Alumnus Manages Brown Expansion
He’s completed plenty of tough assignments for the engineering division, but this is the toughest. Thankfully, he’s the one getting paid this time.
Mines is spending $33 million on the 78,000-square-foot Brown Hall addition currently under construction, and mechanical engineer Scott Hodgson ’03 is the person responsible for overseeing about $10 million worth of the work.
It’s not his first project at Mines, but it is the biggest. Hodgson laughs at the irony that he’s practicing what he learned in Brown Hall on Brown Hall: “It’s a complicated job. That building gave me headaches during school and it continues to now. Demolishing the old lecture hall on the west side felt pretty good though. I think everyone who ever had a class or took a test in there had nightmares later.”
He works for Shaffer Baucom Engineering and Consulting, based in Lakewood, Colo., which won the contract for designing all the electrical, heating/cooling and plumbing systems for the addition. The most expensive single item is a 2,000-ton water-cooled chiller plant that will be able to serve eight surrounding buildings along with the addition. Surprisingly, the economies achieved by installing the two 325-kilowatt chillers may help win the building a higher LEED rating, says Hodgson. With numerous energy-saving elements incorporated into the addition’s design, the design team was originally aiming for silver certification, but they could now achieve LEED Gold.
Hodgson has found a job he loves in a place he loves, but like most, the path hasn’t been straight. Growing up in Indiana, he knew from an early age that he wanted to be an engineer: by 8th grade he was changing oil, replacing brake pads, and installing water pumps on his parents’ cars. But by 12th grade, he still didn’t know where he wanted to go to college.
That question was answered about five minutes after arriving on the Mines campus for an interview with the athletics department. “It was everything I was looking for in a college,” Hodgson says, referring to size, the surrounding area, the small town, Mines’ reputation, and a track team with a scholarship on offer. The pole-vaulter, who rose to 7th in his state when he cleared 14-foot-6- inches during his senior year of high school, stayed on the track team for three of the four years he attended Mines.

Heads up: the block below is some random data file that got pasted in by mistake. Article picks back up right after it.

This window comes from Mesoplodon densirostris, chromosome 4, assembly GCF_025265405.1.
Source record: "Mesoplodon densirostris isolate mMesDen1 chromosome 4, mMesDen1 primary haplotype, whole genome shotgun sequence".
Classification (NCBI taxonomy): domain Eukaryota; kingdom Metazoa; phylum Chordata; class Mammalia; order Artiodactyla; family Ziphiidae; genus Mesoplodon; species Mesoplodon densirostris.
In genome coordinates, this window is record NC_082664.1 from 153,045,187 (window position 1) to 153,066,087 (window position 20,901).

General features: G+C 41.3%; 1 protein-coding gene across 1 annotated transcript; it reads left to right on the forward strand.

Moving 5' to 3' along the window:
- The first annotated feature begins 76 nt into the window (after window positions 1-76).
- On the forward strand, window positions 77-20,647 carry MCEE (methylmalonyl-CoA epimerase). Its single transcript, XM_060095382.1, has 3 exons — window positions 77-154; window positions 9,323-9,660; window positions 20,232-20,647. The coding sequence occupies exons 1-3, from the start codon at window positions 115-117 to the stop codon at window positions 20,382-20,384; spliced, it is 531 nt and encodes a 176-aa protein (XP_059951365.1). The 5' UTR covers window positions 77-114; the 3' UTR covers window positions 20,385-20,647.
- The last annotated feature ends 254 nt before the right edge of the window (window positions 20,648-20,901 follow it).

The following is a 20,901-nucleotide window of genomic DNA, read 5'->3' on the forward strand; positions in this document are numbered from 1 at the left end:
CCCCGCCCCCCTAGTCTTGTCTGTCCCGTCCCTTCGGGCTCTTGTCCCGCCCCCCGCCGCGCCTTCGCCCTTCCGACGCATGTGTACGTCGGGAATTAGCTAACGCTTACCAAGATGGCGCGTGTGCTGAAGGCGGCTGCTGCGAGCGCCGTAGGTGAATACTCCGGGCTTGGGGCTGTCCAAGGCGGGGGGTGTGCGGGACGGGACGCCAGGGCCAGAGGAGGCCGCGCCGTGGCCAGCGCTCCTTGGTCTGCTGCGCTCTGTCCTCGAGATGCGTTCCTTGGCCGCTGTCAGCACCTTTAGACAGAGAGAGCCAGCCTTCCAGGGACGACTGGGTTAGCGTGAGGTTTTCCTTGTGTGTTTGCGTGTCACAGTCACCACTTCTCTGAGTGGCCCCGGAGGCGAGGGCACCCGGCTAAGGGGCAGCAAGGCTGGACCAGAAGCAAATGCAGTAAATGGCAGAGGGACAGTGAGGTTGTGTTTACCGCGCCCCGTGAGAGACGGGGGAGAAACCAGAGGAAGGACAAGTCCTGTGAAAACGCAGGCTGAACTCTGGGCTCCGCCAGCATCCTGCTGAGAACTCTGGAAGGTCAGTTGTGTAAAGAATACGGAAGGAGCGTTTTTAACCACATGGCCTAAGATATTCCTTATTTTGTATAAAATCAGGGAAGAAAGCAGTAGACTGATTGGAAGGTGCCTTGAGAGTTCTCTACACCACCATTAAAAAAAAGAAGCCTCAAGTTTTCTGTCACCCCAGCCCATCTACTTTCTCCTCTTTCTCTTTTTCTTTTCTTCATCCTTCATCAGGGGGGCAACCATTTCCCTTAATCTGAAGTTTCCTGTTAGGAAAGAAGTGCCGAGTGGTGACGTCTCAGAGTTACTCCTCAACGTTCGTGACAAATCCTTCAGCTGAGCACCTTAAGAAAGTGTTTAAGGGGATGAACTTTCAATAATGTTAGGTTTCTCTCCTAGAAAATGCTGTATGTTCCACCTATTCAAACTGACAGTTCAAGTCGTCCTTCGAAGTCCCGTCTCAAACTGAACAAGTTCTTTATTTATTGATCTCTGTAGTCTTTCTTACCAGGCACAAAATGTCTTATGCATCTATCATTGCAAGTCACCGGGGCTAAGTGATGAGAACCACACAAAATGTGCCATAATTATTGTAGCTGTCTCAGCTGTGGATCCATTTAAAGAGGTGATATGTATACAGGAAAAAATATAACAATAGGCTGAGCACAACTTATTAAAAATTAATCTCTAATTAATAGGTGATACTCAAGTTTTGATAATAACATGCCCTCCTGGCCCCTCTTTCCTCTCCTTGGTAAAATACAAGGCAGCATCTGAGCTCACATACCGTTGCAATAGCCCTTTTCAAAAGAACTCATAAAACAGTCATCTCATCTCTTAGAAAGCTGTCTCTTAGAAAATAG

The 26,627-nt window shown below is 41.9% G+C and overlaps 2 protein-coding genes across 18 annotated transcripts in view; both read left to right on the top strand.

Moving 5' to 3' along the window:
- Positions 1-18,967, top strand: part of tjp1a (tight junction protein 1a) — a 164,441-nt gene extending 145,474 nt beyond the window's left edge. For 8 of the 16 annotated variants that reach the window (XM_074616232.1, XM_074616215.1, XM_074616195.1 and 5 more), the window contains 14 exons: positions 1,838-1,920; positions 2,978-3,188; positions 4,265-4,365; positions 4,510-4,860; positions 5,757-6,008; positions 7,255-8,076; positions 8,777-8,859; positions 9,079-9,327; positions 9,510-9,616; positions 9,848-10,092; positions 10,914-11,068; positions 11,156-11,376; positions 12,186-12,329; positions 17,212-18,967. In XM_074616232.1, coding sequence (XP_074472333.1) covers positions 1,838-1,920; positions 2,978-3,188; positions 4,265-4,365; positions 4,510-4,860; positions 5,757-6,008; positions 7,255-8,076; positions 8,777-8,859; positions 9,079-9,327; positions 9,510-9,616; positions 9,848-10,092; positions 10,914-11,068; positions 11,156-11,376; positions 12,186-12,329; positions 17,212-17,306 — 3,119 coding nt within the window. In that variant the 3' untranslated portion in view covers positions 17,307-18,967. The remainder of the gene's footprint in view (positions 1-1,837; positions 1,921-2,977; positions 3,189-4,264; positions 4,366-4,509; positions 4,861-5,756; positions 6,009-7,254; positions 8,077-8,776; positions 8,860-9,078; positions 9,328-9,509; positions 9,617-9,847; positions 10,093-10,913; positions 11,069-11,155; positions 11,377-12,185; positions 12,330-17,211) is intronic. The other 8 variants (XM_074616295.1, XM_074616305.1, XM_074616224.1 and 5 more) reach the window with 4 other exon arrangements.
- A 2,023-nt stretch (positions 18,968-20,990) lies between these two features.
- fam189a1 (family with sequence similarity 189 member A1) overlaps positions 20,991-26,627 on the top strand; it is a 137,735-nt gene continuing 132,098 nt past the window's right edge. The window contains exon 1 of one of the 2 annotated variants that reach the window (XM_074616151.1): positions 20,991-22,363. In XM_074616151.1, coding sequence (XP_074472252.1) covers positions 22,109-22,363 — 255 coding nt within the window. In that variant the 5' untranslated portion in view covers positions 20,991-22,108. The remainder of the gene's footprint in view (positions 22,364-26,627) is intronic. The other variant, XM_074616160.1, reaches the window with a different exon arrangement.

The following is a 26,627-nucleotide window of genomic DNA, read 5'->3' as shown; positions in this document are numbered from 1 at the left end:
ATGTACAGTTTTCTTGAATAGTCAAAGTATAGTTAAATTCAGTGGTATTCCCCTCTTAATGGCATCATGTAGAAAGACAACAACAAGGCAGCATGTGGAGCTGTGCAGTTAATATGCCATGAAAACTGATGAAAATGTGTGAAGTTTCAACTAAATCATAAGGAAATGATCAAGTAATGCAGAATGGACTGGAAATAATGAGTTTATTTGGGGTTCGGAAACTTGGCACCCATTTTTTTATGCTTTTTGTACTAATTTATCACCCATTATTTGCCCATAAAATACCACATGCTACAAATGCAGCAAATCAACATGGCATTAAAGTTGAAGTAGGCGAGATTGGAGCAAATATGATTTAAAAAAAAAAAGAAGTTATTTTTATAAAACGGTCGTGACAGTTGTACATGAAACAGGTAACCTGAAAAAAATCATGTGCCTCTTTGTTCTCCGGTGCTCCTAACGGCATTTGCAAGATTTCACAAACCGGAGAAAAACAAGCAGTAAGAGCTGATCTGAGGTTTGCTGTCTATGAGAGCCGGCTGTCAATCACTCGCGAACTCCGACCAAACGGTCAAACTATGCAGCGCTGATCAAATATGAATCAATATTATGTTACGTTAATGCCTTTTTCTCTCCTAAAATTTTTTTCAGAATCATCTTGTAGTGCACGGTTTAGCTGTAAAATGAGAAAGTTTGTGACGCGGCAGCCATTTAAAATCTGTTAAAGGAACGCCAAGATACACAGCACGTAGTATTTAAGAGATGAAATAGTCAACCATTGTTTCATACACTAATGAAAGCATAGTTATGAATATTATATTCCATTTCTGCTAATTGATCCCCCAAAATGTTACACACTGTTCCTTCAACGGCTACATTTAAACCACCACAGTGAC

After graduation, his first job was with the aerospace and defense contractor ATK, where he worked as a quality engineer on reusable solid rocket motors for NASA space shuttles. But while space shuttle engines sound exciting, he didn’t like being a quality engineer. “I wanted to get into a more design-intensive area,” says Hodgson, who was able to transfer to the company’s facilities management group that was responsible for the 500-building ATK campus.
The constant variety and challenges of his new job suited Hodgson well. Outside of work, he earned his MBA and passed the PE exam the first time around, which made him a licensed professional engineer.
But Hodgson didn’t feel at home in Utah; his sights were set on moving back to Colorado. An opportunity came when he attended his five-year reunion at Mines in 2008 and met up with classmate Steve Maxson ’03. Employed by Shaffer Baucom, Maxson offered to show Hodgson’s resume to his boss, and a few months later, he was happily U-Hauling his life back across the Rockies.
Hodgson now shares the house he bought in Golden with his Jack Russell terrier, Wrigley. When he’s not pulling long hours to keep up with the Brown Hall addition, visiting his girlfriend in Texas, or volunteering at Mines track meets, he’s quick to load skis, hiking boots or a mountain bike into his car and head up I-70 to enjoy the mountains he’s come to love.
“I feel like a very lucky guy: to be able to live in what feels like the perfect spot for me, to have a great job, to be able to enjoy all that Golden and Colorado have to offer, and to be able to give back to the school that has given me so much,” he says.